Am I the only grammar geek /word nerd up in arms over the neverending changes to pronouns and words we’ve used all our lives? As long ago as 2016, I climbed up on my soapbox in one of my “Ink Penn” blogs to protest the notion that “they” could be used as a singular pronoun:
•… “they” can be used to refer to only one person. That’s right; you may think “they” means two or more people or animals, but not any longer. Now, because it can be awkward or possibly offensive to say something like, “We want any student to feel as though he or she can speak up,” it’s been decided that “they” in place of “he or she” is acceptable.
• The Washington Post added this usage to its style guide, and the Canadian Government endorsed it. After all these years of rewriting sentences to avoid having to say he/she, it seems I have one less thing to worry about.
In the same blog, I bemoaned the fact that Mx had joined Mr, Mrs and Ms as a gender-neutral title. Three years hence, a shift to Mx and they seems pretty darned simple. Why? Because I read an article in the Wall Street Journal citing a blog post titled, “Gender Neutral Pronouns — What They Are & How to Use Them.” Though it mentioned using “they,” “them,” “their” as easy non-offensive ways to refer to individuals, it also provided this list of replacement pronouns for the ones we’re all accustomed to:
• He/She — Zie, Sie, Ey, Ve, Tey, E
• Him/Her — Zim, Sie, Em, Ver, Ter, Em
• His/Her — Zir, Hir, Eir, Vis, Tem, Eir
• His/Hers — Zis, Hirs, Eirs, Vers, Ters, Eirs
• Himself/Herself — Zieself, Hirself, Eirself, Verself, Terself, Emself
See what you think. Instead of, “She likes her books and prides herself on her collection of mysteries, while her husband prides himself on his collection of Westerns by Louis L’Amour,” let’s try, “Sie liked vis books and prided verself on vis collection of mysteries while vis husband prided zieself on zis collection of Westerns by Louis L’Amour.”
Of course, it doesn’t stop with pronouns. The latest speech guide from the Inclusive Communications Task Force at Colorado State University offers additional help. It cautions us not to “call people ‘Americans’ because that erases other cultures” and not to say “you guys” but instead “all folks.” And, naturally, we are not to say male or female but instead say “man, woman or gender non-binary.”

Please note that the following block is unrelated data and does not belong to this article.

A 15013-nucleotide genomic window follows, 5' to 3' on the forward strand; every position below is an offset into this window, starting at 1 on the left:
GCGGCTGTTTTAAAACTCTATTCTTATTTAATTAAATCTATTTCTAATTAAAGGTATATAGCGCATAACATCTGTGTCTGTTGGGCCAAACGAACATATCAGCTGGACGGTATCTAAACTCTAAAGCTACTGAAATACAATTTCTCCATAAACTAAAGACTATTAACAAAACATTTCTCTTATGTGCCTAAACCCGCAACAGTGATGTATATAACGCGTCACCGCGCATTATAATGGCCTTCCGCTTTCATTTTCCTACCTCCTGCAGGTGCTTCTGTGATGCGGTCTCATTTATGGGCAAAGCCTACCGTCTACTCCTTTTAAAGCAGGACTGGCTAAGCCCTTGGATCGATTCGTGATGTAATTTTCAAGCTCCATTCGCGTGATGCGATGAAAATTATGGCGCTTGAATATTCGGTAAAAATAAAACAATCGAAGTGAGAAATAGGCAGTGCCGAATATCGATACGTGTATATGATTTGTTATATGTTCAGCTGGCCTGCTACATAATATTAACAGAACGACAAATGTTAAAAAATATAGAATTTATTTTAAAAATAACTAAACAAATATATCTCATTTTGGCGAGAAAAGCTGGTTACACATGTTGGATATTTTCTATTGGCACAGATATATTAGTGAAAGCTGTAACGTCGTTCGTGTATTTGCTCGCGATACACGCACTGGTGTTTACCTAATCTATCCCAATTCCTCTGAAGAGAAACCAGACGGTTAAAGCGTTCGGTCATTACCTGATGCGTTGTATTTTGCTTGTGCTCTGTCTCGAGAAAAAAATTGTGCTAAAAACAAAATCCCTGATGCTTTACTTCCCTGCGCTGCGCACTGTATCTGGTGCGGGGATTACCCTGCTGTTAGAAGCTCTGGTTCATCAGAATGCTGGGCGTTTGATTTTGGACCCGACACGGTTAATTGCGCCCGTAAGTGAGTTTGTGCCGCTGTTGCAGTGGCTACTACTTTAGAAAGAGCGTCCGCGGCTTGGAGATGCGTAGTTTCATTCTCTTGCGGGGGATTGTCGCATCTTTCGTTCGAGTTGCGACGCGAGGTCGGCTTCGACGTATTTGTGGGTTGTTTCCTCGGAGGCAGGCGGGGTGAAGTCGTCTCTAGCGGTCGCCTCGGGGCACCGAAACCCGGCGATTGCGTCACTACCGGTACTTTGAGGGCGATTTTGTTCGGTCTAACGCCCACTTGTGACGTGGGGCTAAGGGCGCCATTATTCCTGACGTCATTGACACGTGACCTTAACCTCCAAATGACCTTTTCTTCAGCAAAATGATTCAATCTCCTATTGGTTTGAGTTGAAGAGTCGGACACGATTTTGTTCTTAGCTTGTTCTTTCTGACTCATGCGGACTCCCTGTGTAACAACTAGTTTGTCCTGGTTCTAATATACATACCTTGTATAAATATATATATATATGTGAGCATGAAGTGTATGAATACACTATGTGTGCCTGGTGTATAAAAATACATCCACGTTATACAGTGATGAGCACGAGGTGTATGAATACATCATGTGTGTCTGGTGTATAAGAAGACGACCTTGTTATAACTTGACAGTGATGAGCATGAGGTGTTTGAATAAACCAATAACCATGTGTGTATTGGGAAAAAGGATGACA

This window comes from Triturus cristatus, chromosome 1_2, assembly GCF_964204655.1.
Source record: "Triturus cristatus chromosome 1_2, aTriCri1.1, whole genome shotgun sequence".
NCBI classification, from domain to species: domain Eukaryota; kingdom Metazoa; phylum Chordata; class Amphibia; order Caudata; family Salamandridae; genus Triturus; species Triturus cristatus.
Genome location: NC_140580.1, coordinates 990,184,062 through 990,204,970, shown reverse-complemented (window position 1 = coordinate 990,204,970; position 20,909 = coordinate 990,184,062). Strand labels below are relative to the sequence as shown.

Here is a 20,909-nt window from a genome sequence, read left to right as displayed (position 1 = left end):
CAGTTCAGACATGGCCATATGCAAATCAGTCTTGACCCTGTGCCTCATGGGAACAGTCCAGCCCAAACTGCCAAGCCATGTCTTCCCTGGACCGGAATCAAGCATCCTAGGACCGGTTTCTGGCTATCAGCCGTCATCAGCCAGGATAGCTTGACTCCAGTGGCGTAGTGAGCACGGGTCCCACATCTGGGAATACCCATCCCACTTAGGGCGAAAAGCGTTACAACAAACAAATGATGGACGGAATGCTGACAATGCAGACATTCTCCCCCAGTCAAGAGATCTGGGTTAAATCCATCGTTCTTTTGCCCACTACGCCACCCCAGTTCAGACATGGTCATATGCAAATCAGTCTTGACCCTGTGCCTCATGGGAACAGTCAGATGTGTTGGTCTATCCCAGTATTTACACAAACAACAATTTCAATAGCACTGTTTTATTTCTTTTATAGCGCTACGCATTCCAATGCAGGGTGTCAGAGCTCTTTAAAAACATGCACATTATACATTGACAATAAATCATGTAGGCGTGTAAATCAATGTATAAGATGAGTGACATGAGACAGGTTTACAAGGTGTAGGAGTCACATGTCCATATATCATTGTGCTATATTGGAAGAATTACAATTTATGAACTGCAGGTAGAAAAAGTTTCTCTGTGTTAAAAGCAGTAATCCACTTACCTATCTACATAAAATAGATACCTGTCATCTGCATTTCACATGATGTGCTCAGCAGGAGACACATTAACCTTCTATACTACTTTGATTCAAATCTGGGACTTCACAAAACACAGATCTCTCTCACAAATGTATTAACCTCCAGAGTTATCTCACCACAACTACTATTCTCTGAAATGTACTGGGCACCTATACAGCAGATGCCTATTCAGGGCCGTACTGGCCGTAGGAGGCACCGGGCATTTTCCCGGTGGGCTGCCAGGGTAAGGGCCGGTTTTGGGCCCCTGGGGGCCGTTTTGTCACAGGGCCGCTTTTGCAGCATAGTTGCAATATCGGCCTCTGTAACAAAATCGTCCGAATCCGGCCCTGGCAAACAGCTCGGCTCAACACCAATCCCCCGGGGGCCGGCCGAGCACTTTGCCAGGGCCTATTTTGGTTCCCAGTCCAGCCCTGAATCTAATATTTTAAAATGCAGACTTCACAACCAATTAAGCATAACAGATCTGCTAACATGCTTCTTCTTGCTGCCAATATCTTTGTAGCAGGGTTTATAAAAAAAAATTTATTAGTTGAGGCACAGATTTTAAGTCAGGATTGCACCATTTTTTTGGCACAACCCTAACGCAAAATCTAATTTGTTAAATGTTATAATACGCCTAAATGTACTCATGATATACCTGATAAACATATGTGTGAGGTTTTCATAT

Seems that change was only the beginning. A July article by Gracie Bonds in the AJC alerted me that the Berkeley City Council voted to replace terms in the city’s municipal code with gender-neutral words. I wasn’t sure whether to laugh or cry when I read that a manhole would now be referred to as a maintenance hole and manpower will become either human effort or workforce.
Funny, I can’t recall ever being offended by the term manhole, nor was I ever offended that the organization I belonged to at Georgia State University was called a sorority. In Berkeley, a sorority or fraternity will now be called a “collegiate Greek system residence.” Coming from a communications background where I always strived to use as few words as possible to get a point across, I find replacing one word with four quite irksome.
What’s your preference? Me? If I must, I’ll give in and adopt “they” as a singular pronoun if it means I don’t have to learn a whole new language. Somehow, though, I don’t think the new powers that be will let me off that easily.
Kathy is a Sandy Springs resident. Find her books, “Lord Banjo the Royal Pooch” and “The Ink Penn: Celebrating the Magic in the Everyday,” at the Enchanted Forest and on Amazon. Contact her at firstname.lastname@example.org, follow her on Facebook, www.facebook.com/KathyManosPennAuthor/, and/or read her blogs at https://theinkpenn.blogspot.com.